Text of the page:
If the Legislature really cares about Arizona students, why not just support our district schools why not just support what we know works: great teachers, small class sizes, infrastructure that supports learning and curriculum that is rich and challenging. We also know that schools can’t do it on their own. Many of our children face obstacles outside of school that affect their ability to learn inside school.

I am incredibly tired of our children being used as a political football. It is time for all good people to say enough is enough. We must stand up and speak for those who have no voice and no power to save themselves. It will be hard to make Arizona public education the envy of the Nation. But, it is possible and that possibility gives me hope.

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3 thoughts on “Accountability in Arizona…not so much

  1. You are absolutely correct, our children are the losers when the political powers in Phoenix short-change the district schools. The trade-offs demanded to fund or restore funds to public education are too great. One dollar for district schools, two dollars for vouchers, two dollars for charter schools and so on. Going into the voter registration figures by Legislative Districts finds astounding, shocking numbers. Until the Democrats become a majority in at least one body of the legislature compromise and ending the pandering to private prisons, for profit private education and revamping priorities away from moneyed special interests will not happen. The Democrats have totally failed to “sell” their values and the Republicans are extremely happy to welcome folks into the ranks of Independent or NO Preference voter registration and building road blocks to the voting booths.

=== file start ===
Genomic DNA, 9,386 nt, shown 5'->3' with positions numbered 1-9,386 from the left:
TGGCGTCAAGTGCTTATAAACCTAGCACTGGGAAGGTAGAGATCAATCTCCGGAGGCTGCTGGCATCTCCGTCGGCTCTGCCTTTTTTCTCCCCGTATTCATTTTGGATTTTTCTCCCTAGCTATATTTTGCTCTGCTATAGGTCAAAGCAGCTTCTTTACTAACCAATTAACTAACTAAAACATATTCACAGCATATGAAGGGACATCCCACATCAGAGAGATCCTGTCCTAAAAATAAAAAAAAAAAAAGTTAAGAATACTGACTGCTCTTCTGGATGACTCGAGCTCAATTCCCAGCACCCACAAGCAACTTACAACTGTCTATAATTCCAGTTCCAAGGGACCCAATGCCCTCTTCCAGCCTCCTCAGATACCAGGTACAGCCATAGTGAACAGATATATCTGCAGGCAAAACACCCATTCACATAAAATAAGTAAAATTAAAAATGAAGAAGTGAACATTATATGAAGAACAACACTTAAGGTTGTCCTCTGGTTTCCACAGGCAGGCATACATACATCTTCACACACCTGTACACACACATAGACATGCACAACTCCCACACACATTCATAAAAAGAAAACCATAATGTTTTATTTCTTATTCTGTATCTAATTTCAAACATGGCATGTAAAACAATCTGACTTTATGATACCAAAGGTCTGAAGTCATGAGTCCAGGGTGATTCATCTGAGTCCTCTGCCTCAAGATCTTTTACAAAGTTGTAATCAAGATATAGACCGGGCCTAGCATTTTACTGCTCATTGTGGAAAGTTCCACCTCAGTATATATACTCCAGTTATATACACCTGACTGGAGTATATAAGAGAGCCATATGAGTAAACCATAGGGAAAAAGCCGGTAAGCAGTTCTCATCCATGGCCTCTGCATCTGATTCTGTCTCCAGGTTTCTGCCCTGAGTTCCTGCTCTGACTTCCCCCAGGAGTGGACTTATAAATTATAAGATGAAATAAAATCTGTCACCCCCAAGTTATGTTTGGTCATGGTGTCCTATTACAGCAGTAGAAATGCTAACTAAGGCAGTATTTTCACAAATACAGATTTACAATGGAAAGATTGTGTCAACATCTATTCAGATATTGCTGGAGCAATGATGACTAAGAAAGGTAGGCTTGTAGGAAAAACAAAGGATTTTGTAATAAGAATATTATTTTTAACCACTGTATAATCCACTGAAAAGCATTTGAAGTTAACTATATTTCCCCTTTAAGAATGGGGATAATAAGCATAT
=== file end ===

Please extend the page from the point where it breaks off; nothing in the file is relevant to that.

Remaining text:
Too many people have moved to “retiree communities” with no personal connection to the educational systems available or the necessity of finding out. That disconnect has allowed local and state politics to the exploitation of special interests and to hell with accountable public services. Children’s Services just one such state function drifting in a sea of neglect. Tax giveaways, tax loopholes and tax credits have taken over where smart fiscal management is required.
    Even today most retirement communities are not as concerned with Social Security, Medicare as in years past. Other forms of retirement security have taken their place. Modern day Democrats are a minority because they have lost touch with the new societies’ concerns. Deterioration of critical state services is the by- product of Democrats loss of leadership. Not one statewide elected office is held by a Democrat in Arizona, really are the Democrat candidates all that bad?

  2. Great points Harvey! To your last question, I’m guessing you know that is not the case. We had some incredible state-wide candidates in 2014 (David Garcia for example.) But, we underestimated how much people just don’t care about the facts. Democrats have to figure out how to tap into the emotions!

    • I agree Democrats have had superior candidates several times over, but what good does that do after election day and they all are defeated? Democrats need to connect with more voters and I hate to say it but until we can move our registration figures and tie into the massive Independents voters we will continue to lose elections. It is difficult for me to read the second largest block of registered voters, ones without a political commitment. The pollsters tell us the majority agree with us on issues, then why don’t the election results show it? LD 11 is an example of legislative candidates winning elections despite of their sad positions on the issues. The cult across Idaho, Wyoming, Utah, Arizona and Colorado have an agenda that unites them and the sick money hungry greedy have made deals and trade offs with them for power. Far too many who agree with us have given up on the political system and choose not to participate.